## Vickers Hardness Calculator

Hardness is a measure of the resistance of a material to plastic deformation induced by applied forces. Some materials (e.g. metals, ceramics) are harder than others (e.g. plastics, wood). Hardness is an important parameter correlating with wear resistance of the material. In applications where the wear has to be restricted, high hardness materials are typically used. See the description of the Vickers hardness test below.

## Vickers hardness test

The Vickers Hardness test (ISO 6507) is used to characterize hardness of various solid materials (metals, ceramics, etc.). A diamond pyramid is pressed against the solid with a certain normal load and the hardness is calculated based on the imprint left on the surface. Hardness may vary as a function of load, therefore, it is advised to specify applied when HV hardness is reported. A square-based pyramid indenter whose opposite sides meet at the apex at an angle of 136° is employed in Vickers hardness test. Imprint size is measured with the aid of optical microscope, see the figure below.

In contrast with Rockwell and Brinnell hardness techniques, the pyramid indenter is advantageous since the square imprints are easier to measure than the round impressions from spherical and conical indenters. Another advantage of the Vickers hardness test is absence of different scales, as compared to Rockwell and Brinnell tests. At low values (VH<~400HV), Vickers hardness was shown to be the same as Brinell hardness (see hardness conversion section).

Schematic representation of the Vickers test is shown in Figure 1. Further information regarding existing standards and procedures can be found in references [1,2].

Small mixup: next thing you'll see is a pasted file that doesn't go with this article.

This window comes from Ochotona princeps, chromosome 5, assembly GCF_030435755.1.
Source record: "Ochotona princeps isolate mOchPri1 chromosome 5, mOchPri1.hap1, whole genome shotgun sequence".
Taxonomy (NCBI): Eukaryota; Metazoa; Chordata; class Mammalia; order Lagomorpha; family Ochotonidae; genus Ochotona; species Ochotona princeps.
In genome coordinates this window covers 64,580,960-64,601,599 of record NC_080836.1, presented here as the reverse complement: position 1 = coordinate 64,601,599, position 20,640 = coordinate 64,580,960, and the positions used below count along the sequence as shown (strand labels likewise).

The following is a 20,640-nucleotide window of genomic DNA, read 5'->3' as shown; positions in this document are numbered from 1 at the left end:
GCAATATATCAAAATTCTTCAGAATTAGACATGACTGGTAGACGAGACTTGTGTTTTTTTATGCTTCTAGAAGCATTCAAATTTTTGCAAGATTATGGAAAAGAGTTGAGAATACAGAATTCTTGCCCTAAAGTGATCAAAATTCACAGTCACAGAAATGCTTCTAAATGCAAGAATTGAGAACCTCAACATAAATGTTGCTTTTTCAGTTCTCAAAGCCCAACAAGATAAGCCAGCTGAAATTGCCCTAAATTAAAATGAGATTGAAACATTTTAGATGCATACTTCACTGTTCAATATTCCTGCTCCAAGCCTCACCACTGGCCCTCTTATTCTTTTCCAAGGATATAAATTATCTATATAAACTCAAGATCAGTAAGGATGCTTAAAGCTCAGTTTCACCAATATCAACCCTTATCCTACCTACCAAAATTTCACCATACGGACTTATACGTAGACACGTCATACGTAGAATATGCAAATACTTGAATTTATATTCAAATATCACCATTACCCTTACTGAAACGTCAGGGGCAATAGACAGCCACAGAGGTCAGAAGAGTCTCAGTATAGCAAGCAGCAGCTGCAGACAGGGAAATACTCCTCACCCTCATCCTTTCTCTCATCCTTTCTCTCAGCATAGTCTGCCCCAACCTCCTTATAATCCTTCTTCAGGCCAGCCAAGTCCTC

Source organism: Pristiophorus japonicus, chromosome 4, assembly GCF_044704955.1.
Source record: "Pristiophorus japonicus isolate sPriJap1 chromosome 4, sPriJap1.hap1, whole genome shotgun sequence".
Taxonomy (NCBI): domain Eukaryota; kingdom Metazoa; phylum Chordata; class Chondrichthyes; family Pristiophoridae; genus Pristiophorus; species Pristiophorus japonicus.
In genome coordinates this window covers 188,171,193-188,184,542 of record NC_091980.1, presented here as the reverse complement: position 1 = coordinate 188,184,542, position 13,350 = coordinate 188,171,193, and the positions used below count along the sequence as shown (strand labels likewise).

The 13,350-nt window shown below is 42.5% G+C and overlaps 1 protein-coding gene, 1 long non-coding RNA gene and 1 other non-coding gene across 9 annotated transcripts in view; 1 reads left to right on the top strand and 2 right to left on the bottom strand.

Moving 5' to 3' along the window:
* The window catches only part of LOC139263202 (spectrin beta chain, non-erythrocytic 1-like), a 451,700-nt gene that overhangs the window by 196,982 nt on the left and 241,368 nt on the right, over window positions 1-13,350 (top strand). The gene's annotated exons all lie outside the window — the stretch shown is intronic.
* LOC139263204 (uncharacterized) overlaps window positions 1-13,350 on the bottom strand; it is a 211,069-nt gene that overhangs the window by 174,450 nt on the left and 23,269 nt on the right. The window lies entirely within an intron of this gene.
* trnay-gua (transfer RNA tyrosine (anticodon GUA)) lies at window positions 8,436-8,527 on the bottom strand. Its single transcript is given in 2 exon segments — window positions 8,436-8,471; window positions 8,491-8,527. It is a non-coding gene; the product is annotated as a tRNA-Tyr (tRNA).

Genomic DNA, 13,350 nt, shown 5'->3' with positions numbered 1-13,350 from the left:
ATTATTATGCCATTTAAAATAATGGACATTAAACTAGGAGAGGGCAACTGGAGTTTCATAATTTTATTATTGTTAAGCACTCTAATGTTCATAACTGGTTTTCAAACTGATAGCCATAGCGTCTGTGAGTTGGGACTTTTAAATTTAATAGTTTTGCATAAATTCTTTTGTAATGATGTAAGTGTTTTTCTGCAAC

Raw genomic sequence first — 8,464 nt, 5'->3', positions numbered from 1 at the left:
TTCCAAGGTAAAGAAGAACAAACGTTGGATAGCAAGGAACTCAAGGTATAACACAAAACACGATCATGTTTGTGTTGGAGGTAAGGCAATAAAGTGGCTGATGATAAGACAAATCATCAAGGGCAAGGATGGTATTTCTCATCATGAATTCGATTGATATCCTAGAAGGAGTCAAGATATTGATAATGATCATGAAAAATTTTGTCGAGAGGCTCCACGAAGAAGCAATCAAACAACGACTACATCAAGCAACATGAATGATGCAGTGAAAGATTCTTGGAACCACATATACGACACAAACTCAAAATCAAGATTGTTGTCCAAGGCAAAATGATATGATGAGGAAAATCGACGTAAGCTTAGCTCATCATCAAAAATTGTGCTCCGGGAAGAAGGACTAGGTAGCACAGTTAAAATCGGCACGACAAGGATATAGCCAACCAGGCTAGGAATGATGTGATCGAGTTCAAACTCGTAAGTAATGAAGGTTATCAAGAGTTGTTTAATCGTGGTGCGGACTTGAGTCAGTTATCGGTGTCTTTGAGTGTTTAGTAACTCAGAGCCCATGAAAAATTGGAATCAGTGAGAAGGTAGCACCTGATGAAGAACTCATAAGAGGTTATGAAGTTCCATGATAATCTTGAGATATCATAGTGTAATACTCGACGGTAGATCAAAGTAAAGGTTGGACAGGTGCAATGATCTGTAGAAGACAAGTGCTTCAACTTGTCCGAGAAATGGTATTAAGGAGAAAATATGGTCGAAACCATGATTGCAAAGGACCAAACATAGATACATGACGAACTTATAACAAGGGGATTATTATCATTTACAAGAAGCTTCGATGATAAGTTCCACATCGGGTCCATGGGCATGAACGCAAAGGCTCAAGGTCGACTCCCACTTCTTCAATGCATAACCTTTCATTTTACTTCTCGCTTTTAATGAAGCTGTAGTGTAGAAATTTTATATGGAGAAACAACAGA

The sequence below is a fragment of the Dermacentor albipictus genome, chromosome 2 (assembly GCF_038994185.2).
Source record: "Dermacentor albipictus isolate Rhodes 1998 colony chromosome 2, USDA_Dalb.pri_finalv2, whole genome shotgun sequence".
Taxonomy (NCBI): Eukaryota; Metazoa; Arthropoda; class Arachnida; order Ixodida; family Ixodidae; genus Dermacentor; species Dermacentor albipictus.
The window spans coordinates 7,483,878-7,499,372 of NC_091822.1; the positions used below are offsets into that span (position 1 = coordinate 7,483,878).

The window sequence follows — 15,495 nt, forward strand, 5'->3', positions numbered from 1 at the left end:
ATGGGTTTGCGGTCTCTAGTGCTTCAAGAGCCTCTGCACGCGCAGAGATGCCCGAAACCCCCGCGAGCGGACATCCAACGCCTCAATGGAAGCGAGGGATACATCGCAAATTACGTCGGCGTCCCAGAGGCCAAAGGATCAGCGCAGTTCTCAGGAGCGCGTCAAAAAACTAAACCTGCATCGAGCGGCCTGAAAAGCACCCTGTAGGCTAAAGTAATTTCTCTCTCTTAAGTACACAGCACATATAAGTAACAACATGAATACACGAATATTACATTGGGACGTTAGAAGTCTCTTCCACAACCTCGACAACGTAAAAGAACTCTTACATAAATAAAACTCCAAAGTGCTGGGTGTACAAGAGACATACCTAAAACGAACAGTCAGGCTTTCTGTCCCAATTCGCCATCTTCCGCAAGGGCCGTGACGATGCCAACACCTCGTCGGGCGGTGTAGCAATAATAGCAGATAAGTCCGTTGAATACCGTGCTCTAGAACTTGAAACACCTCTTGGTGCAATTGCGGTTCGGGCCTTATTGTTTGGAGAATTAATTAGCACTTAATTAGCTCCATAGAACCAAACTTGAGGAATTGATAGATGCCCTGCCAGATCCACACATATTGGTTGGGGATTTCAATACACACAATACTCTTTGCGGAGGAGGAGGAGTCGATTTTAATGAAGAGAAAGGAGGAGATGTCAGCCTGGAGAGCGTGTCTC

Hardness in Vickers (HV) is calculated using following Vickers hardness formula:

.

where d is the average of the two diagonals of the imprint and F is the applied load. Hardness in GPa is calculated as follows:

.

The yield stress can be approximated from the hardness (given in HV) as follows:

.

A video of a hardness test procedure is shown below:

## Hardness conversion

Different hardness scales in different are used for specific reasons. For non-homogeneous materials like cast iron, Brinell hardness may be used. For hard materials like steel, Rockwell hardness can be used. Comparison of the hardness values obtained using different hardness scales is shown in the graph below (source):

Exact conversion of the hardness values obtained using various hardness scales in general is not possible. However, by comparison of the hardness values at different scales, one can convert one hardness measure to another. For example, from the graph above one can convert Vickers hardness to any other hardness scale. A table with the hardness values is given below:

Brinell HBVickers HVRockwell C HRCRockwell B HRBLeeb HLD [1]
(10 mm Ball, 3000 kg load)(1 kg)(120 degree cone 150 kg)(1/16" ball 100 kg)
800-72-856
780122071-850
760121070-843
745111468-837
725106067-829
712102166-824
68294065-812
66890564-806
65286763-799
62680362-787
61477561-782
60174660-776
59072759-770
57669457-763
55264956-751
54563955-748
52960654-739
51458753120731
50256552119724
49555151119719
47753449118709
46150248117699
45148947117693
44447446116688
42746045115677
41543544115669
40142343114660
38840142114650
37539041113640
37038540112635
36238039111630
35136138111622
34635237110617
34134437110613
33133536109605
32332035109599
31131234108588
30130533107579
29329132106572
28528531105565
27627830105557
26927229104550
26126128103542
25825827102539
24925025101530
24524624100526
2402402399521
2372352399518
2292262298510
2242212197505
2172172096497
2112131995491
2062091894485
2032011794482
2001991693478
1961971592474
1911901492468
1871861391463
1851841291461
1831831190459
1801771089455
175174988449
170171787443
167168687439
165165586437
163162485434
160159384430
156154283425
154152182423
152150-82420
150149-81417
147147-80413
145146-79411
143144-79408
141142-78405
140141-77404
135135-75397
130130-72390
114120-67365
105110-62350
95100-56331
9095-52321
8185-41300
7680-37287

## References

[1] https://en.wikipedia.org/wiki/Vickers_hardness_test

[2] http://www.struers.com/en-GB/Knowledge/Hardness-testing/Vickers#

Save

Save

Save

•
•
•
•